How are British nationals in the Netherlands coping with Brexit? In the run-up to March 29 and beyond, we are talking to Brits about how Brexit is affecting them personally, what they are planning to do to regulate their stay, and how they view the UK.
Chris Mellor, 50, lives in The Hague and has three Dutch children. If Brexit happens, he says, he will go for Dutch nationality via the option ruling, which means he can keep his British nationality.
‘I grew up in Huddersfield and spent my youth in West Yorkshire, except for a year at polytechnic in Sunderland. I met my Dutch wife on a summer camp in the US. We lived together for a year in the UK, but it was 1992, I was 22 years old and there was nothing going on.
‘We came over one Easter to see her parents, I happened to pass the uitzendbureau where she used to work, and they found me a job with Shell as a technical assistant. When they discovered I was good with computers I got farmed out to a professional computer company. After that I had spells at KPN and in teaching, until I ended up at Fugro where I’ve worked for the last 14 years.
‘I’m very settled here. I always joke I’m one of Margaret Thatcher’s economic refugees. I’ve got three children aged 20, 18 and 15 and they’re all Dutch. My daughter is quite seriously ill, and while I’m sure she’d get good care if we had to go back to the UK, it would be difficult. Whereas here it’s no problem. So we’re not moving.
‘As it stands I’m a UK citizen, but if Brexit happens I’ll take Dutch citizenship via the option, because then I can retain my British nationality. It’s strange in a way, but in another sense it’s just a passport, isn’t it?
‘The British government has done nothing for its citizens in Europe. At first we were used as a bargaining chip until they were told to stop. After that we were left. I didn’t even get a vote in this referendum, so why should I bother about my citizenship?
‘The Dutch have been pretty good. They’ve taken action and reassured us that we’re not going to be kicked out. I see it from other member states as well. They’re all trying to help their residents, in contrast to the UK where they just seem to want to cause trouble and strife. And I’ve always got the fallback of the dual nationality option, so legally everything’s on my side.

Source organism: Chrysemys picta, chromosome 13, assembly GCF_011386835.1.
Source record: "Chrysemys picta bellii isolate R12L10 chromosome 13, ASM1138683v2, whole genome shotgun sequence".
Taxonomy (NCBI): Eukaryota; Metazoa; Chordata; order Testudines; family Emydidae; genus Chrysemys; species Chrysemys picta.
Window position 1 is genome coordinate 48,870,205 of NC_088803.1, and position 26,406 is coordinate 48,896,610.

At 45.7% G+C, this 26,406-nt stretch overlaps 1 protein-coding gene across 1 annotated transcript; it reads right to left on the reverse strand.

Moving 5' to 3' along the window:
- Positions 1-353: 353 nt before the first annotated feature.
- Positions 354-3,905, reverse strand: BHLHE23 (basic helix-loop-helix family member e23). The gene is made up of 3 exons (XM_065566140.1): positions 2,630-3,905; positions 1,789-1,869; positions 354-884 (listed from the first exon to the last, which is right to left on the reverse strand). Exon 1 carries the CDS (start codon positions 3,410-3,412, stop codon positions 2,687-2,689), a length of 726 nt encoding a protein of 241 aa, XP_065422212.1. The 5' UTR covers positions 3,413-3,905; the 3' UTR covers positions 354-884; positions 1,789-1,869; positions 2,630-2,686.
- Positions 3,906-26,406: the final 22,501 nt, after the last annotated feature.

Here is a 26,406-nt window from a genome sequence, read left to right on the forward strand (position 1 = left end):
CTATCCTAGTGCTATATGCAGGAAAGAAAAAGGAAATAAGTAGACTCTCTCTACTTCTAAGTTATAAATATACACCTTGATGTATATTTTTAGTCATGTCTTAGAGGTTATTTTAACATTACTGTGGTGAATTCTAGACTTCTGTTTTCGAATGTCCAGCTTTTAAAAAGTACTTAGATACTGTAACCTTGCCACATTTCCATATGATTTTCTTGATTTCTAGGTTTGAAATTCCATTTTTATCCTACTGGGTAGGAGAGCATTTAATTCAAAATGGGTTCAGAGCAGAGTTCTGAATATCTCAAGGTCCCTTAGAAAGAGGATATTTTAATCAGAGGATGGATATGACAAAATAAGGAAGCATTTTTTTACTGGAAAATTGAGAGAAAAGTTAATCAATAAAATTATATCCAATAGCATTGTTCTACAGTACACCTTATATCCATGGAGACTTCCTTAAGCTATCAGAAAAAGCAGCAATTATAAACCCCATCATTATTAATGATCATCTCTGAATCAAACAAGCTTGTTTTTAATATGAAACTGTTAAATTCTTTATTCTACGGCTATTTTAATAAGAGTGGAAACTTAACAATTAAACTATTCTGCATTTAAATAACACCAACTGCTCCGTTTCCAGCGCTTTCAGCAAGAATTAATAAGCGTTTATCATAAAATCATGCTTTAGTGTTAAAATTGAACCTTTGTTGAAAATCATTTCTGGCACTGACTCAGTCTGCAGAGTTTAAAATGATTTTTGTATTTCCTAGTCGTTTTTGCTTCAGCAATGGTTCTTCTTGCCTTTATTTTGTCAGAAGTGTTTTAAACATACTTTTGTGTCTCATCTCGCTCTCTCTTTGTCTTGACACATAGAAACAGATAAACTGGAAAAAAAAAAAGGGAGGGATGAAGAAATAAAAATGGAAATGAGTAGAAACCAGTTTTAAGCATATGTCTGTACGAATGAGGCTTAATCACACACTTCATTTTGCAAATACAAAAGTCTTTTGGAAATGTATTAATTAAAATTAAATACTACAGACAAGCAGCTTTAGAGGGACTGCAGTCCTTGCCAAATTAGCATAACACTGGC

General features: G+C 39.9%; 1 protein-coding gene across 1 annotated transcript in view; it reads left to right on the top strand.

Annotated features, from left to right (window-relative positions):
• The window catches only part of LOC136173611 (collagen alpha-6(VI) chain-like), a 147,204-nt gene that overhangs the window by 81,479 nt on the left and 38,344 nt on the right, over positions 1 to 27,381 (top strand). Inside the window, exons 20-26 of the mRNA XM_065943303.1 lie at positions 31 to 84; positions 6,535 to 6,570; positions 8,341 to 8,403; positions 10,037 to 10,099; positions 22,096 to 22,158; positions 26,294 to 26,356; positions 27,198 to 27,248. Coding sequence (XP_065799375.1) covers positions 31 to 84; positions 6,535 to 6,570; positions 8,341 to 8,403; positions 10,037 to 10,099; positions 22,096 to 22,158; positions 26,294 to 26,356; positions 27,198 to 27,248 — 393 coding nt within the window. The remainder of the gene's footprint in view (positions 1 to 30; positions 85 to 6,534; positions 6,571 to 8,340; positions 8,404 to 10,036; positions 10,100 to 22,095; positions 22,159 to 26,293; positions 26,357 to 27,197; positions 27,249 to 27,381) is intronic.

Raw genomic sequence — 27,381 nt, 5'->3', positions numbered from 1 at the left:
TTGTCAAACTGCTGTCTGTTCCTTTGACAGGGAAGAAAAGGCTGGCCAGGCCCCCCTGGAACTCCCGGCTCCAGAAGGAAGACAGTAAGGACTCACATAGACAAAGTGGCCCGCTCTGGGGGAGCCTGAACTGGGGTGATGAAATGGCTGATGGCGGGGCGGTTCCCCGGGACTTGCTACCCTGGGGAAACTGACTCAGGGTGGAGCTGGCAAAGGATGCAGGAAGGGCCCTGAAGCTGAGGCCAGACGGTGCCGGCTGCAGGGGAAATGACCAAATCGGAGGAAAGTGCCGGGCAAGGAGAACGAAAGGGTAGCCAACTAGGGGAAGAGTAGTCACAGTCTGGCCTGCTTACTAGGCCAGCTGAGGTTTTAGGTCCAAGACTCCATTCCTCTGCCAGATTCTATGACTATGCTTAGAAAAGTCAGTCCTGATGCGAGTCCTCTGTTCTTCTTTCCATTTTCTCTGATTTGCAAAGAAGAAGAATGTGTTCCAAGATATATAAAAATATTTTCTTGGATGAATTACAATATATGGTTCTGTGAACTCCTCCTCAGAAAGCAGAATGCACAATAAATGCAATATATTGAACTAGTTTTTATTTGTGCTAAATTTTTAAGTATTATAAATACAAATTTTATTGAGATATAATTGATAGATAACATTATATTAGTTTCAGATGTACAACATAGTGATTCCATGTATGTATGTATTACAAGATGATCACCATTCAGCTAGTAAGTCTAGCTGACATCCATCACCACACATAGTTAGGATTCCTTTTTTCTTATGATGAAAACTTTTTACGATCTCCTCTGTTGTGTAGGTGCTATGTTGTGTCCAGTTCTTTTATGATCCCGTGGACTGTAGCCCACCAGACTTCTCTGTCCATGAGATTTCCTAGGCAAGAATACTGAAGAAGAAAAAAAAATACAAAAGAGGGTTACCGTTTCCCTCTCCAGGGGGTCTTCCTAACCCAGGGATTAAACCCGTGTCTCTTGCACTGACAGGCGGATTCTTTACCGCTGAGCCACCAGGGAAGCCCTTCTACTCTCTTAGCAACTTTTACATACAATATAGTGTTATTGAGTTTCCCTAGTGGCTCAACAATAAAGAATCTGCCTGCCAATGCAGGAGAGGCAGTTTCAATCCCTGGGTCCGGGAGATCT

‘People were sold a fantastic amount of lies and misinformation. They were told they’d get £350 million a week for the health service. They were told immigrants were stealing their jobs. What, brain surgeons? Or fruit pickers and cleaners – do they really want to take over that work? My Dutch friends think it’s ridiculous. At first they just asked: why? Why would anybody want to purposefully jump off a cliff? The UK has become a laughing stock.
‘When we joined in 1974 there was still a lot of nationalism and politics around – I remember people selling National Front magazines and socialist newspapers in Huddersfield. But if you look now at the prosperity, the stability and the educational options, everything has progressed. Trade is much easier, and when trade’s easy and you can share resources that gives you stability. History tells us there’s safety in numbers.
‘I was back in Britain one time for a bank holiday weekend and trying to help a woman who didn’t realise it was free parking, and she just said to me: ‘Why don’t you just go home?’ Because I was in a Dutch car. I gave her a gobful in Yorkshire and she looked quite sheepish. My experience is that a lot of people are full of hatred and they need to get it out, and a foreign-registered car is an easy target.
‘I’m sad that people are willing to throw away so much potential. The EU isn’t perfect, but I strongly believe it’s maintained peace and prosperity on the European mainland for the last 30 or 40 years. I think the UK will be a sadder and lonelier place when it pulls up the drawbridge, but all I can do is say good luck.
‘The world has changed enormously over the last 100 years. At the beginning of World War One people were sent off to die and they never questioned it. They thought it was their duty. ‘Go fight, young man, because the Hun is on your tail.’ When the Hun was actually your brother. That’s the whole stupid thing. We’ve spent a century trying to fix that and teach people to think critically, and now people are trying to go back to stiff upper lips and the British Bulldog spirit. It’s all bullshit.
‘I still hope Brexit won’t happen. If it does I think the UK will end up like Norway. And if you ask the Norwegians they’ll tell you: we have to do everything and pay for it, but we’ve got no say. It’s silly, really. I just hope that people realise very quickly who the real winners are and there’s another vote. So maybe in 10 or 15 years they’ll be back in.’
Chris Mellor was talking to Gordon Darroch. If you would like to be interviewed, please contact email@example.com.
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